Home » Sections » News » Student Union prepares for new school year

Student Union prepares for new school year

By Samantha Lauring

Section: News

August 25, 2017

The Student Union is implementing two new positions this year: the Director of Office of Student Rights and Advocacy (OSRA) and the Union Diversity Officer (UDO). OSRA will be “a resource for students in need of information, support or advocacy regarding their rights as a student at Brandeis,” according the Hannah Brown ’19, Vice President of the Union. The UDO will assess and strengthen diversity and inclusion efforts, stated Jacob Edelman ’18, the Union President. Both positions will be filled early this fall.

“As we’ve seen on a national level and here on campus, systems aren’t fair to everyone. Sometimes it can be much more than incidental,” Edelman told The Brandeis Hoot. The UDO is the Union proactively addressing inequality on campus (?).

Brown is overseeing the reimplementation of OSRA, otherwise known as the Office of Students Rights and Advocacy. OSRA fell out of use a few years ago and, with a new director, Brown hopes to make it a place for students to go to when they have a problem and need assistance from the Student Union. The OSRA director will help develop and set goals for the Office. In addition to leading the Office, the Director will also select and manage a team of OSRA advocates.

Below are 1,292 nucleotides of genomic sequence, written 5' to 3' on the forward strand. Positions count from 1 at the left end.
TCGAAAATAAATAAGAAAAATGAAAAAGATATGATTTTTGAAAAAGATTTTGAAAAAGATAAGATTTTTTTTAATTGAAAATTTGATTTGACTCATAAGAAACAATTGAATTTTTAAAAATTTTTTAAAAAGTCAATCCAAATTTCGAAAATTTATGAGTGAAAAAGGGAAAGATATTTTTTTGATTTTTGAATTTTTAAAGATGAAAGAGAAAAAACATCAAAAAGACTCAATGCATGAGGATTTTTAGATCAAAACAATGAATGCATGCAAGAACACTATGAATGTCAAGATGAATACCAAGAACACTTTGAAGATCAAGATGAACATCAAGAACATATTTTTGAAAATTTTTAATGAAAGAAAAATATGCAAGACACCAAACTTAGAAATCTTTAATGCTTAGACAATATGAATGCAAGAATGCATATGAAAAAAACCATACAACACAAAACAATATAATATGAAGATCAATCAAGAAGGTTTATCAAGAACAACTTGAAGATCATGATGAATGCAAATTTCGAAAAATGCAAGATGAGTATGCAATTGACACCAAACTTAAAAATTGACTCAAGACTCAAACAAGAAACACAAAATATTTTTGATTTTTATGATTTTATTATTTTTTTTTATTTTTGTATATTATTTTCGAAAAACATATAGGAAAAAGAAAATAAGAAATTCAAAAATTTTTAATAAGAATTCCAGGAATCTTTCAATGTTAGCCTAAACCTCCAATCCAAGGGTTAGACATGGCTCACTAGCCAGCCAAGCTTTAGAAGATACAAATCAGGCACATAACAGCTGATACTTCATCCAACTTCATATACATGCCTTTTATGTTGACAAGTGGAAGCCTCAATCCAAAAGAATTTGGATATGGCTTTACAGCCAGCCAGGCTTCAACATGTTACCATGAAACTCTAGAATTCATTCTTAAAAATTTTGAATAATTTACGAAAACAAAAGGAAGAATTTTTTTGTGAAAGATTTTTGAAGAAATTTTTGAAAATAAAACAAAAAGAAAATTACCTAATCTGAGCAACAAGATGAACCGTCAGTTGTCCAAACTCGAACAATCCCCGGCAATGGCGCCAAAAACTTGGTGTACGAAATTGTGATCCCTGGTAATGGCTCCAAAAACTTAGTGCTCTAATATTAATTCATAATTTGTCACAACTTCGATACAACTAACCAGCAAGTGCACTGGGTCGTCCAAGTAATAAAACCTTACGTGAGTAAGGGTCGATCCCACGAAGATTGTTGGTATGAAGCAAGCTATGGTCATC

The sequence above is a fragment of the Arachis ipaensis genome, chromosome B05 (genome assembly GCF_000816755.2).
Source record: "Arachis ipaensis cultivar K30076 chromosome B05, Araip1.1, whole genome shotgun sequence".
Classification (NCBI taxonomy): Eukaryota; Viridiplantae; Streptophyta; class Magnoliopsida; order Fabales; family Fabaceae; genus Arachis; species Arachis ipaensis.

If the OSRA director and UDO go as planned, they will be significant positions that will “positively adapt the way the Student Union serves Brandeis in the near future, and in the long term.” Edelman also noted that he plans to implement more intra-Union policies to bring members closer together and create links between new and experienced Union members.

In addition to working on OSRA, Brown plans to work with the Executive Board to improve campus resources like the health center and counseling services and make them more accessible.

This year is the Union’s bi-annual constitutional review. Brown will be managing a team of Union members to make needed adjustments to the constitution and bylaws to “fix inconsistencies, clarify club recognition and chartering procedures, review finance guidelines and make the documents more practical and relevant.”

As Student Union President, Edelman has three tasks that he would like to focus on, which are transparency, inclusion and service. To remain transparent, the Union will be focused on student engagement, fulfilling promises like budget transparency and gathering student input, says Edelman. “We’ve already begun pushing the university and ourselves to go the extra mile and strike down unnecessary barriers to equality and success and adding more student voices into University decision making.”

Edelman formerly worked for The Hoot newspaper and often became frustrated while covering the Union due to a lack of transparency and directness between Union leadership and students. “Proactive outreach, info campaigns and inviting all members of the community to provide input via conversation, survey and more will be what keeps us accessible,” said Edelman. He also notes that he will do more to invite members of the campus media to cover some Union meetings that have typically been closed.